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[Saturday Evening] Matthew a Very Dangerous Hurricane – Will Impact Jamaica, Haiti, and Cuba Monday and Tuesday

   Posted by Levi at 11:16pm on October 1, 2016

Latest Information from the National Hurricane Center


29 comments

   

Comments

  • eric moore says:

    From OIB,NC thank you for your great work.

  • Paolo says:

    the Euro Global model has it out to sea after the bahamas, will be interesting to see if the model runs change back to the west

  • Rainer says:

    Great analysis as always but the Euro has shifted slightly farther to the west and the GFS has stayed it impacting New England…Are the models coming together a little bit Levi?

  • MosesMS says:

    Thanks. Great as always. I’m glad I’m not the one who has to call the forecast. Like you said to much uncertainty long term.

  • Mark says:

    Hi Levi, loving your website and products, keep uo the great work!

    Just a question about the video… at 8:55 you’re describing the upper level high which indeed does look like an ideal area for hurricane to maintain under it. So my Q is… could this upper level high actually be caused by the outflow winds of the Matthew itself on the model? I mean, it will be a pretty big system in a few days once it shifts towards Cuba and Bahamas.

    Thanks!

    • Levi says:

      Well that’s exactly it Mark – the high aloft is created by the hurricane. What I was pointing out was how symmetric it is, which indicates little to no shear, and plenty of room for Matthew’s outflow to expand, which is a favorable configuration for the storm.

      • Mark says:

        Ah yes true, thanks. We’re thinking the same.

        Will be interesting to see how the ‘cane behaves in the next 3 days, it’s fun to see the GFS/EC models having pressure way higher than actually is now and expected in the following hours, while they simulate much lower later on (like 10-15mb lower than current timeframe on the model)… taking in account how much lower in reality is, will be intereting to see the recon data through next days.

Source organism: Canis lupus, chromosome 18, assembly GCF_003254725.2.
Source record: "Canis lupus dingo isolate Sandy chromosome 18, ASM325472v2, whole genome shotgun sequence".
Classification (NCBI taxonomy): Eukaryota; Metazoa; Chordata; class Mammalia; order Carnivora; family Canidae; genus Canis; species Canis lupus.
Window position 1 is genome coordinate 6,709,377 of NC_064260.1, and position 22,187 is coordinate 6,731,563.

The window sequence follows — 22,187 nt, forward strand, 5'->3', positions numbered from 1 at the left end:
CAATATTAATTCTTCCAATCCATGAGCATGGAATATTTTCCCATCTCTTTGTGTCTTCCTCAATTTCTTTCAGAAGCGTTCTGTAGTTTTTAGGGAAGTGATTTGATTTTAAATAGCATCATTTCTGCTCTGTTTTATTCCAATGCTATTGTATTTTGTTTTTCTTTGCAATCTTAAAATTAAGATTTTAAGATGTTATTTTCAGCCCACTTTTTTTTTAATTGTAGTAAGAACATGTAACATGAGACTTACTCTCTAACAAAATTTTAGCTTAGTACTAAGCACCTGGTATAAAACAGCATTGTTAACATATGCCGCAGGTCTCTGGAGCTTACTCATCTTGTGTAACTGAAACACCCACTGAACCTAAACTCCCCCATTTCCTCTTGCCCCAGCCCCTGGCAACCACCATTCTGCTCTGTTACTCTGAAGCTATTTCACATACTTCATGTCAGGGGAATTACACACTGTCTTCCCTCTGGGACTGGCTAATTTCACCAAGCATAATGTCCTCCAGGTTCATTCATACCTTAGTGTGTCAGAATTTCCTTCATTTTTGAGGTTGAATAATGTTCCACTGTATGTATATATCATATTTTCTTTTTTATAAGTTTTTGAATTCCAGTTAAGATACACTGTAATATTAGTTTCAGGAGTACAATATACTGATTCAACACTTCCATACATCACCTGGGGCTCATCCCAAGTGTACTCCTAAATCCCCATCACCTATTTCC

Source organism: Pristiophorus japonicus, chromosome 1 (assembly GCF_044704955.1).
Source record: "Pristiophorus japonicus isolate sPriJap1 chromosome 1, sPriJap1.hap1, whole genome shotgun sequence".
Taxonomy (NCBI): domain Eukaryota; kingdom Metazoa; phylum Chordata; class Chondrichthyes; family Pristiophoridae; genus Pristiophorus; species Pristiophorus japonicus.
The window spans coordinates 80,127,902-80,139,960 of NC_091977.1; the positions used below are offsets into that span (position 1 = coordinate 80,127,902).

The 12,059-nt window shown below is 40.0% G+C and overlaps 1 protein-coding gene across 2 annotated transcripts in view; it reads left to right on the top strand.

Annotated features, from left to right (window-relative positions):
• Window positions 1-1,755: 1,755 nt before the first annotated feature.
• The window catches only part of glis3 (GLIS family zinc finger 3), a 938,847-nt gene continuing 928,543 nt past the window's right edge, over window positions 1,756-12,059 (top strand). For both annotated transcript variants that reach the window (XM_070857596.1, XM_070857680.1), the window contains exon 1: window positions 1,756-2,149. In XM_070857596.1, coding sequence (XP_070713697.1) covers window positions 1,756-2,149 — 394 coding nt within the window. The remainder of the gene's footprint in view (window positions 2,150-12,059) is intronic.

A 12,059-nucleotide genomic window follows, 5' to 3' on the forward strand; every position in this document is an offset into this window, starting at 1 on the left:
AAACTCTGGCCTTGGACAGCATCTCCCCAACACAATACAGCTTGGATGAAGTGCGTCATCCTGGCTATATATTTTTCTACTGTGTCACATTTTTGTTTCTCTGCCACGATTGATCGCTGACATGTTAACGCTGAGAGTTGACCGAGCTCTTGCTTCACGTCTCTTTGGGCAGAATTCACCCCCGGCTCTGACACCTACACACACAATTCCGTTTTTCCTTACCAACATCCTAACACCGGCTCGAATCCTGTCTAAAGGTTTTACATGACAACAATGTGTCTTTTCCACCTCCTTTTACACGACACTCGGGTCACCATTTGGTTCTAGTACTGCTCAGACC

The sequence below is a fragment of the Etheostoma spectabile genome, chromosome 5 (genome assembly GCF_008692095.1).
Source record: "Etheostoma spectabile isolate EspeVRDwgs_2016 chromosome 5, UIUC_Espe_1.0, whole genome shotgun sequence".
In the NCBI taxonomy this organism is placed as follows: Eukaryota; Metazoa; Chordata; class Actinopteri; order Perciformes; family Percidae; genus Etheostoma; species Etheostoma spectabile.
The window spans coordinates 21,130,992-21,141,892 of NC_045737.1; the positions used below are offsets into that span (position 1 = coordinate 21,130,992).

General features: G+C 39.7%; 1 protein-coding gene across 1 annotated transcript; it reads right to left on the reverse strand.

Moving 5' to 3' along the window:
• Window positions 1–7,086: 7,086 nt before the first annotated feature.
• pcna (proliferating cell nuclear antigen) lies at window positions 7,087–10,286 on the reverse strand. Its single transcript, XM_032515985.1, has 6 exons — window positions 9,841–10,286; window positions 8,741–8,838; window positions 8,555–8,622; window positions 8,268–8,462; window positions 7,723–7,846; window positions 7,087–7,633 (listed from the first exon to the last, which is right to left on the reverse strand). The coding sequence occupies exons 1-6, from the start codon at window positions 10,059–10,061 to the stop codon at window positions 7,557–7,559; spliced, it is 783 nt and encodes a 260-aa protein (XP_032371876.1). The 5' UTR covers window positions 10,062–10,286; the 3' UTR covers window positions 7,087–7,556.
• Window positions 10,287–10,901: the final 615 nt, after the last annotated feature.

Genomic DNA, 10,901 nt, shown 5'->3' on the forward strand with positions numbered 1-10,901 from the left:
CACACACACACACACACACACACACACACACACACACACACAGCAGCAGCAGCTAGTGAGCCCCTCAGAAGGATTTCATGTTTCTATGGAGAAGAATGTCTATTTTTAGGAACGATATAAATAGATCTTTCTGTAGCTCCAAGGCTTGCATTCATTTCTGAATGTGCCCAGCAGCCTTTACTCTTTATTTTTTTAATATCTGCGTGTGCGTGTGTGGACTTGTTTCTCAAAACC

• Mike says:

        Hi Levi!! Looking at the GFS this morning and it has it hugging the coast line from the Carolinas all the way up past where I live (southern N.J.) and then some. This scenario is of course more common then what happened with Hermine which had us on high alert, but well everyone knows what happened there. Your thoughts please, and let me point out that you have an excellent site here, still checking it out!! Good job!!

  • SteveInBoston says:

    I live in Boston and I’m having a tough time finding out what we need to prepare for. I understand predictions for next week are uncertain but realistically it takes a long time to do what needs to be done.

    I see the maps. Do people think the GFS is reliable? It’s now five runs with the same result. And what wind speeds are we talking about? Please don’t tell me it’s still a long way off. It’s time to plan contingencies even if nothing happens.

    Where can a layperson get this information?

    • Levi says:

      Steve,

      No one can tell you where the storm will be in 7 days. We just can’t do that.

      If you actually have preparations for a storm that require a week of time, then it’s up to you to make a decision based on the information currently available from NHC and NWS Boston.

    • Sophie Cornelleir says:

      What takes so long to prepare when you live on land? We live on our boat and we took less that 2 days to be ready for this storm to hit us!!! remove sails, wind gen, solar panels, make water, fuel the tanks!!! You have more than a week and you are in a civilized country… Come here in Ha├»ti, you will see what it is…

      • Lobstah says:

        In all fairness, prepping a boat can be much simpler than stick built homes :)
        That being said, I would not want to ride this out on a boat.
        Best of thoughts to you and yours.

    • Lobstah says:

      Steve,
      We live in Florida now, moved from central Mass 2yrs ago, and don’t know what the impact will be HERE in 3 days, let alone 7. Most preperations for a hurricane kit are not perishable, and you’re coming into Nor’Easter season anyway, so get some water, food, batteries, a crank/charge radio, and you’re pretty good to go :)